- Cash provides high flexibility in terms of availability and purchase power.
- The costs of holding cash have meaningfully increased.
- Investors often overlook concentration risk and risk management in general for cash investments.
- There are ways to minimize the effect of negative interest rates, whereas a popular one is the “Liquidity Plus” concept, that targets to achieve a minimal positive yield, while accepting only very limited additional risk with daily liquidity.
Lending and taking security
We specifically like hard assets as collateral to secure a loan and identified the bridge loan market for real estate financing as particularly attractive.
Secured Lending describes loans, which are secured by collateral. We classify this type of lending as a sub-category of the private debt investment universe. The strategy unifies the benefits and attractiveness of a niche and specialized market. The strategy gathers an illiquidity and complexity premium while facing a reduced risk of losing capital as the loan is backed by collateral.
More general, a “secured” loan is backed (or secured) by an asset. Hence, the borrower pledges an asset (i.e. in our example, it is a property) as collateral in favour of the loan. In the event of borrower default, the creditor takes possession of the asset and sells it to recover the amount originally lent to the borrower (via a mortgage repossession procedure to get the keys of the home). Besides real estate, other assets can be used as collateral. Most common are hard assets such as aircraft, cars, machinery, equipment, inventories or commodities. Most liquid financial assets used are stocks, bonds or invoice receivables.
Residential mortgage loans
We have a specific focus on short term residential mortgage backed lending in the United Kingdom. We believe this strategy represents the sweet spot within the secured lending market as it 1) generates a high income of ~6-8% p.a., 2) is backed by a very strong collateral (homes with LTV* <65%) with extremely low historical loss rates, and 3) the maturity of the loans are short-term in nature at only 6-18 months. Hence, the strategy can be offered in a relatively liquid format.
* A loan to value (LTV) ratio is a number that describes the size of a loan compared to the value of the property securing the loan. Lenders and others use the ratio to understand how risky a loan is, and it can be used for approving loans or requiring mortgage insurance. A higher LTV ratio suggests more risk because the assets behind the loan are less likely to pay off the loan as the LTV ratio increases.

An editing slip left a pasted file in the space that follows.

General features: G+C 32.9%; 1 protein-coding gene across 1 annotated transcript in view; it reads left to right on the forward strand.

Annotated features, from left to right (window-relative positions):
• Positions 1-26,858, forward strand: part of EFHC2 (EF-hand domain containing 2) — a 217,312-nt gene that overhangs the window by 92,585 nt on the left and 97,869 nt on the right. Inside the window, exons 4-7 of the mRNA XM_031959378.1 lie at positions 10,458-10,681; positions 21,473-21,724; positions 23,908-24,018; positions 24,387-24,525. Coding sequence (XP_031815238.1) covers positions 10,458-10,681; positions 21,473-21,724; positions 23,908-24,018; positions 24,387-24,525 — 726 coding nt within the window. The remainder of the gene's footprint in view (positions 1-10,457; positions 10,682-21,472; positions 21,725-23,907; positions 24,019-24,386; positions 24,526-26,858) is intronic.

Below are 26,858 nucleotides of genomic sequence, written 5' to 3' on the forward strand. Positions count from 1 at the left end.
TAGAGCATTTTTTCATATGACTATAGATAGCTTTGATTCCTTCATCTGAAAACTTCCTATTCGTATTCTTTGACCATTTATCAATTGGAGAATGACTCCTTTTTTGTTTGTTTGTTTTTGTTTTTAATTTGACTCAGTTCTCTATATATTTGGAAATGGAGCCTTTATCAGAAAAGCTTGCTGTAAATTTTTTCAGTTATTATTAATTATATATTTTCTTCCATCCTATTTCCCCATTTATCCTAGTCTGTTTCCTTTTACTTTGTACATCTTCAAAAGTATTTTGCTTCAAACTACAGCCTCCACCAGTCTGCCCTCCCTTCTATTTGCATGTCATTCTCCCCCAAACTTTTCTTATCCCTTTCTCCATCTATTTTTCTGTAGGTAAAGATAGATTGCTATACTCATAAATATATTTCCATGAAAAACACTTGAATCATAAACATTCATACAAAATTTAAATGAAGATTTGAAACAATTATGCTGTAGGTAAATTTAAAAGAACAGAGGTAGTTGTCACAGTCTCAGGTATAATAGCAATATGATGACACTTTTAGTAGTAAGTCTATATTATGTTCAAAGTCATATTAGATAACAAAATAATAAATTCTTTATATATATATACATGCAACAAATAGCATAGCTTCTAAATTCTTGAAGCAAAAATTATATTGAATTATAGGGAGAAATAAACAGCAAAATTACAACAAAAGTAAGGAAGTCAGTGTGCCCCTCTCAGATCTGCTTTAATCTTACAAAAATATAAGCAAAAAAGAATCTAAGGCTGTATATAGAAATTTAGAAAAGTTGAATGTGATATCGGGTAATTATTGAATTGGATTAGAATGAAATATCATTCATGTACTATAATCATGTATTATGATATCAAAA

The chart illustrates the unique risk-/return profile of the strategy. An investor can structurally achieve an additional return, which we describe as illiquidity premium. We gain access to this asset class via a “clean”, closed-end fund structure with no asset-liability mismatch.
Short-Term mortgage market in the UK
The short-term mortgage market in the UK is estimated at GBP 4-5 bn annually. Since the financial crisis in 2008, stricter bank underwriting standards and requirements have resulted in more borrowers seeking short term finance via alternative lenders. The loan approval times have increased, due to strengthened regulatory guidelines for traditional lenders (banks), leaving limited options to those who require urgent financing other than from the short-term market. Hence, borrowers are increasingly reliant on alternative lenders. To enable borrowers to conclude urgent property acquisitions (often at a discount), credit decisions need to be reached quickly. This creates an opportunity to earn a premium rate by providing speed, the certainty of funding and the specialist services of alternative lenders.
“Trade Finance” finances the processing and shipment of goods and commodities from the supplier’s location (i.e. iron ore from Russia) to the location of the buyer (i.e. a foundry in Germany). These are typically cross-border transactions from one country or continent to another. The financing is performed via privately negotiated loans, a “lending format” that has historically mainly been performed by banks. However, over the last years, trade financing has substantially expanded into the private alternative lending sector. The attractiveness of such financing is that the loans are short term in nature and secured by a liquid collateral.